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The Blues
The Blues

The Blues

The Authentic Narrative of My Music and Culture


384 Pages, 6 x 9

Formats: Cloth, EPUB, PDF, Mobipocket

Cloth, $30.00 (US $30.00) (CA $40.00)

Publication Date: June 2021

ISBN 9781641604444

Rights: WOR

Chicago Review Press (Jun 2021)


eBook Editions Available

Will it work on my eReader?
Not Yet Published. Estimated release date: June 2021


An untold authentic counter-narrative blues history and the first written by an African American blues artist

All prior histories on the blues have alleged it originated on plantations in the Mississippi Delta. Not true, says author Chris Thomas King. In The Blues, King present facts to disprove such myths. For example, that as early as 1900, the sound of the blues was ubiquitous in New Orleans. The Mississippi Delta, meanwhile, was an unpopulated sportsman's paradise—the frontier was still in the process of being cleared and drained for cultivation. Moreover, this book is the first to argue the blues began as a cosmopolitan art form, not a rural one. Protestant states such as Mississippi and Alabama could not have incubated the blues. New Orleans was the only place in the Deep South where the sacred and profane could party together without fear of persecution. Expecting these findings to be controversial in some circles, King has buttressed his conclusions with primary sources and years of extensive research, including a sojourn to West Africa and interviews with surviving folklorists and blues researchers from the 1960s folk-rediscovery epoch. They say the blues is blasphemous; the devil's music—King says they're unenlightened. Blues music is about personal freedom.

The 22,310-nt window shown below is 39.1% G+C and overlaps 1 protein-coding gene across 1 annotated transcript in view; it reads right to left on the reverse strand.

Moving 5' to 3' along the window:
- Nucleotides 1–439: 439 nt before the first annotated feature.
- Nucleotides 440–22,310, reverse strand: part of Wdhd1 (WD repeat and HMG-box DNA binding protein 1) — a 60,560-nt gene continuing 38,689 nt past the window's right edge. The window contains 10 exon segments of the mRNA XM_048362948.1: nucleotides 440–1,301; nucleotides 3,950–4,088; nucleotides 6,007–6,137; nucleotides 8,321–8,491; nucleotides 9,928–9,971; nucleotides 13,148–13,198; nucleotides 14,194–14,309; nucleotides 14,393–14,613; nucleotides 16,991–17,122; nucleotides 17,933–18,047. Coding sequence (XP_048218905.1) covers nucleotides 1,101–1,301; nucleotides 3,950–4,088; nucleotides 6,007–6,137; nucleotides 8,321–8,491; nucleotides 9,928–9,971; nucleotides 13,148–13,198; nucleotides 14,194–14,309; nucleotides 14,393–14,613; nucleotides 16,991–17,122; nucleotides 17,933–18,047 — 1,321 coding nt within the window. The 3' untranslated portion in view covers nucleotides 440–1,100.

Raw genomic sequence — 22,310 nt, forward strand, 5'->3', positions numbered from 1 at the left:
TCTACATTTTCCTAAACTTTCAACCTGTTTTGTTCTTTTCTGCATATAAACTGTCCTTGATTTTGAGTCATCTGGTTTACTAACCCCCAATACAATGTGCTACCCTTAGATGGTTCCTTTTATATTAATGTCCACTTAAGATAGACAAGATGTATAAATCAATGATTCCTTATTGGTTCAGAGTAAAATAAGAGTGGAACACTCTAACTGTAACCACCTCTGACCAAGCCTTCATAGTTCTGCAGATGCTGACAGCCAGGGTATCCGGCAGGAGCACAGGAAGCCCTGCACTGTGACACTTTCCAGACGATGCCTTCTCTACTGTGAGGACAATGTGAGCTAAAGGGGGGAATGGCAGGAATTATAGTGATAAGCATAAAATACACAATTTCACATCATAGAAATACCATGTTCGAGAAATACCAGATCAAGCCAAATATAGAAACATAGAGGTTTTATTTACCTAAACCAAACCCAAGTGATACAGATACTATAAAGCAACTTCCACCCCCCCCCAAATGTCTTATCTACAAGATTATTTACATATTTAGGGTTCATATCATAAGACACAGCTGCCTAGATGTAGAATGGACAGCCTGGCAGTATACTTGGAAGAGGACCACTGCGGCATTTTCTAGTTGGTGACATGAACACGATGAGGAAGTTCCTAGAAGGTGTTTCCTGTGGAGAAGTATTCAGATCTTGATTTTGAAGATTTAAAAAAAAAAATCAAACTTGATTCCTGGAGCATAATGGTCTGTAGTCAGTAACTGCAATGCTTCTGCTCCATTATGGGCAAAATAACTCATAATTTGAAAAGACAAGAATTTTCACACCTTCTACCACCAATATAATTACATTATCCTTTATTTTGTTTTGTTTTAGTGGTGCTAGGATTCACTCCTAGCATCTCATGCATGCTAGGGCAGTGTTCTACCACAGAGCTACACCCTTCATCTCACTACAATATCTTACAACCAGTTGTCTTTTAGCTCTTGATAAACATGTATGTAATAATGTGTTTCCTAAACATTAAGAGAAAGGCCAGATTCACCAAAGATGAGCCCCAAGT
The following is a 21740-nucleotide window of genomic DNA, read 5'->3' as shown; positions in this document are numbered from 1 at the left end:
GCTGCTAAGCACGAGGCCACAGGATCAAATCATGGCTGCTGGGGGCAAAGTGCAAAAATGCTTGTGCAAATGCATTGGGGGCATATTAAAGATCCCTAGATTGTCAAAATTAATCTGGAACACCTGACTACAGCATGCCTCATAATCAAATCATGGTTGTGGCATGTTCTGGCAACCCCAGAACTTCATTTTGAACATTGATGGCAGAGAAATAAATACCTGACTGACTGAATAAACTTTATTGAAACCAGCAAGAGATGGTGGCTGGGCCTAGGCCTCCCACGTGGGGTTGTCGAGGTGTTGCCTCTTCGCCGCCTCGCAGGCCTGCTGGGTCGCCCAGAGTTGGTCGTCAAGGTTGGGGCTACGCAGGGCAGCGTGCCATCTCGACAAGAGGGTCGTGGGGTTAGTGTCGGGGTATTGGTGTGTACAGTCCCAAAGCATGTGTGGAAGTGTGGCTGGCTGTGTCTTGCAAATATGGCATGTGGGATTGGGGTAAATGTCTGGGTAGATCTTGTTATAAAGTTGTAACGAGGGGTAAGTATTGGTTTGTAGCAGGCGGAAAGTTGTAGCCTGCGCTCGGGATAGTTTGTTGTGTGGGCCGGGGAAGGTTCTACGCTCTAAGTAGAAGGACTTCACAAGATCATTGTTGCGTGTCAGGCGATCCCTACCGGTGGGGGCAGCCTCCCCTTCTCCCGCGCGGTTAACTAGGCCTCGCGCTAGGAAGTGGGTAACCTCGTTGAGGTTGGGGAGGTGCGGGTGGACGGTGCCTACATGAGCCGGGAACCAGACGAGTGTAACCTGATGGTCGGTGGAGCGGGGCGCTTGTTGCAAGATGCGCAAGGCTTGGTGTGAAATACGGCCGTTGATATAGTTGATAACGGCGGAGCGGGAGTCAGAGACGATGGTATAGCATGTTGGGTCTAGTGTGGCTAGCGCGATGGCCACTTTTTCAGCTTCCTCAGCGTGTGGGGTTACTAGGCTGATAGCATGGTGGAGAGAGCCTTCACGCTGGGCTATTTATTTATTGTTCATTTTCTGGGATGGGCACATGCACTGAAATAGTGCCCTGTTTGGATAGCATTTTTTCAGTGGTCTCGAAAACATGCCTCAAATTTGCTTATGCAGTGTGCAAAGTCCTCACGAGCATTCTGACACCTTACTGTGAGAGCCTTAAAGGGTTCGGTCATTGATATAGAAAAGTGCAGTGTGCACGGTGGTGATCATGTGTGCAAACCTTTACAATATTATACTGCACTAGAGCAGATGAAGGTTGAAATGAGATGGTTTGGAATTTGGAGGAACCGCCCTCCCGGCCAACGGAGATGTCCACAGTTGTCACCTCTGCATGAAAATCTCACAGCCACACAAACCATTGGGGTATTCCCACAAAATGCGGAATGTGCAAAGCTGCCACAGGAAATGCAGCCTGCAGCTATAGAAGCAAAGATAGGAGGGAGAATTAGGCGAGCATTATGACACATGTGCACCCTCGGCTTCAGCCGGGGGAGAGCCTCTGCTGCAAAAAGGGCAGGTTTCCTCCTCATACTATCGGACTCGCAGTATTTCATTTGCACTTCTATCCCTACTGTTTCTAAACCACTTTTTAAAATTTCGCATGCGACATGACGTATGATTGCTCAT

"During his 32-year recording career, King has often pushed boundaries." —The Advocate    

"When the Coen brothers chose Chris Thomas King to play real-life Delta bluesman Tommy Johnson in their film O Brother, Where Art Thou? they weren't exactly going out on a limb. Long before the plum acting role came along, King was singing and playing Southern blues while recording for a variety of labels, so it wasn't surprising to find him slipping comfortably into Johnson's shoes." —Washington Post  

Author Biography

Chris Thomas King, born into the blues in 1962, was discovered in Louisiana in 1979 by a folklorist from the Smithsonian Institute and introduced to the world by folk label Arhoolie Records as an authentic folk-blues successor to Huddie "Leadbelly" Ledbetter, Muddy Waters, Robert Johnson, and Jelly Roll Morton. King played the itinerant bluesman Tommy Johnson in the movie O Brother Where Art Thou, and he has earned numerous awards, including an Album of the Year Grammy and an Album of the Year Country Music (CMA) Award. King has inspired a new generation of musicians such as Hozier, Mumford & Sons, and Gary Clark Jr., and his songs "Hard Time Killing Floor Blues" and "John Law Burned Down the Liquor Sto'," among others, have been covered by many artists including blues legend Buddy Guy.